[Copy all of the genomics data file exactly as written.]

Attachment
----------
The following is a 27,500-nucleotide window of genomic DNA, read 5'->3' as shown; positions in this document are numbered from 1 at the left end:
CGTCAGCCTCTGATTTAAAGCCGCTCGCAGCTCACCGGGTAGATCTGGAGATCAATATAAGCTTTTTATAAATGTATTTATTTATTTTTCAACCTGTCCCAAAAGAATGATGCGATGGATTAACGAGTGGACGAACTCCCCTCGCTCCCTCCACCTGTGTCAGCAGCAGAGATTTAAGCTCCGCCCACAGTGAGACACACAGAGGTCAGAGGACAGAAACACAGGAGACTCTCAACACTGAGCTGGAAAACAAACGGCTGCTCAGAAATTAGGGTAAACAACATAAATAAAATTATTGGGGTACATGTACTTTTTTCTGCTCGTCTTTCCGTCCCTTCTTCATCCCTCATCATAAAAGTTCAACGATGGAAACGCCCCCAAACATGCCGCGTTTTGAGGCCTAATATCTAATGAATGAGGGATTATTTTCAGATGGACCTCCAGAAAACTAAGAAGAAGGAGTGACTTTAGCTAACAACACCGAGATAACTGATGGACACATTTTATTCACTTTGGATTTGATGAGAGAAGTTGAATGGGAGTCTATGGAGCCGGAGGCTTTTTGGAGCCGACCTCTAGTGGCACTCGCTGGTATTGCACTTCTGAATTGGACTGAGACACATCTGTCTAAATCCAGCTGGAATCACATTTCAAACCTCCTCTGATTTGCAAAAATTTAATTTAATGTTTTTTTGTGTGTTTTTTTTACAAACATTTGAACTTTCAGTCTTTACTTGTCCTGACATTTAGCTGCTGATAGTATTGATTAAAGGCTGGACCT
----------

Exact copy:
The following is a 27,500-nucleotide window of genomic DNA, read 5'->3' as shown; positions in this document are numbered from 1 at the left end:
CGTCAGCCTCTGATTTAAAGCCGCTCGCAGCTCACCGGGTAGATCTGGAGATCAATATAAGCTTTTTATAAATGTATTTATTTATTTTTCAACCTGTCCCAAAAGAATGATGCGATGGATTAACGAGTGGACGAACTCCCCTCGCTCCCTCCACCTGTGTCAGCAGCAGAGATTTAAGCTCCGCCCACAGTGAGACACACAGAGGTCAGAGGACAGAAACACAGGAGACTCTCAACACTGAGCTGGAAAACAAACGGCTGCTCAGAAATTAGGGTAAACAACATAAATAAAATTATTGGGGTACATGTACTTTTTTCTGCTCGTCTTTCCGTCCCTTCTTCATCCCTCATCATAAAAGTTCAACGATGGAAACGCCCCCAAACATGCCGCGTTTTGAGGCCTAATATCTAATGAATGAGGGATTATTTTCAGATGGACCTCCAGAAAACTAAGAAGAAGGAGTGACTTTAGCTAACAACACCGAGATAACTGATGGACACATTTTATTCACTTTGGATTTGATGAGAGAAGTTGAATGGGAGTCTATGGAGCCGGAGGCTTTTTGGAGCCGACCTCTAGTGGCACTCGCTGGTATTGCACTTCTGAATTGGACTGAGACACATCTGTCTAAATCCAGCTGGAATCACATTTCAAACCTCCTCTGATTTGCAAAAATTTAATTTAATGTTTTTTTGTGTGTTTTTTTTACAAACATTTGAACTTTCAGTCTTTACTTGTCCTGACATTTAGCTGCTGATAGTATTGATTAAAGGCTGGACCT